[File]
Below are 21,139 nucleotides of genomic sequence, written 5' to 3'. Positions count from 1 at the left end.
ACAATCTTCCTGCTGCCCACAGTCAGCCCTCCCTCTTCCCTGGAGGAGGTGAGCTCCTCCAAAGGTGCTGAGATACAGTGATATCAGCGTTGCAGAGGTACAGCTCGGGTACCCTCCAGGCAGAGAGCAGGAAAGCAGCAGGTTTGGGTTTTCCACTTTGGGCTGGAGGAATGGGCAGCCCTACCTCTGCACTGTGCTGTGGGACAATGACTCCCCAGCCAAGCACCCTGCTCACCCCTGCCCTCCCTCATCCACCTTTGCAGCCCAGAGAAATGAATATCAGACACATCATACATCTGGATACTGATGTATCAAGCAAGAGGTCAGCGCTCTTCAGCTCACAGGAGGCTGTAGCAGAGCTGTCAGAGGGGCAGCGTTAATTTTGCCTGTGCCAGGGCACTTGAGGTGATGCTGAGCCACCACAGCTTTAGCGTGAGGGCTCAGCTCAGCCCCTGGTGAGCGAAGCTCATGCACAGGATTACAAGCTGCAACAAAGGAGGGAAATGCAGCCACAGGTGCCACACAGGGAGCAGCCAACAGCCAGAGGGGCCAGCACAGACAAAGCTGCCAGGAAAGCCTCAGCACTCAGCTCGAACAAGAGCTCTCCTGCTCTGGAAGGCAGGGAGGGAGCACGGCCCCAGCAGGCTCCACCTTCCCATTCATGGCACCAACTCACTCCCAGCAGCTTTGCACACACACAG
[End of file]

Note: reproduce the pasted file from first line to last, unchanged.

Below are 21,139 nucleotides of genomic sequence, written 5' to 3'. Positions count from 1 at the left end.
ACAATCTTCCTGCTGCCCACAGTCAGCCCTCCCTCTTCCCTGGAGGAGGTGAGCTCCTCCAAAGGTGCTGAGATACAGTGATATCAGCGTTGCAGAGGTACAGCTCGGGTACCCTCCAGGCAGAGAGCAGGAAAGCAGCAGGTTTGGGTTTTCCACTTTGGGCTGGAGGAATGGGCAGCCCTACCTCTGCACTGTGCTGTGGGACAATGACTCCCCAGCCAAGCACCCTGCTCACCCCTGCCCTCCCTCATCCACCTTTGCAGCCCAGAGAAATGAATATCAGACACATCATACATCTGGATACTGATGTATCAAGCAAGAGGTCAGCGCTCTTCAGCTCACAGGAGGCTGTAGCAGAGCTGTCAGAGGGGCAGCGTTAATTTTGCCTGTGCCAGGGCACTTGAGGTGATGCTGAGCCACCACAGCTTTAGCGTGAGGGCTCAGCTCAGCCCCTGGTGAGCGAAGCTCATGCACAGGATTACAAGCTGCAACAAAGGAGGGAAATGCAGCCACAGGTGCCACACAGGGAGCAGCCAACAGCCAGAGGGGCCAGCACAGACAAAGCTGCCAGGAAAGCCTCAGCACTCAGCTCGAACAAGAGCTCTCCTGCTCTGGAAGGCAGGGAGGGAGCACGGCCCCAGCAGGCTCCACCTTCCCATTCATGGCACCAACTCACTCCCAGCAGCTTTGCACACACACAG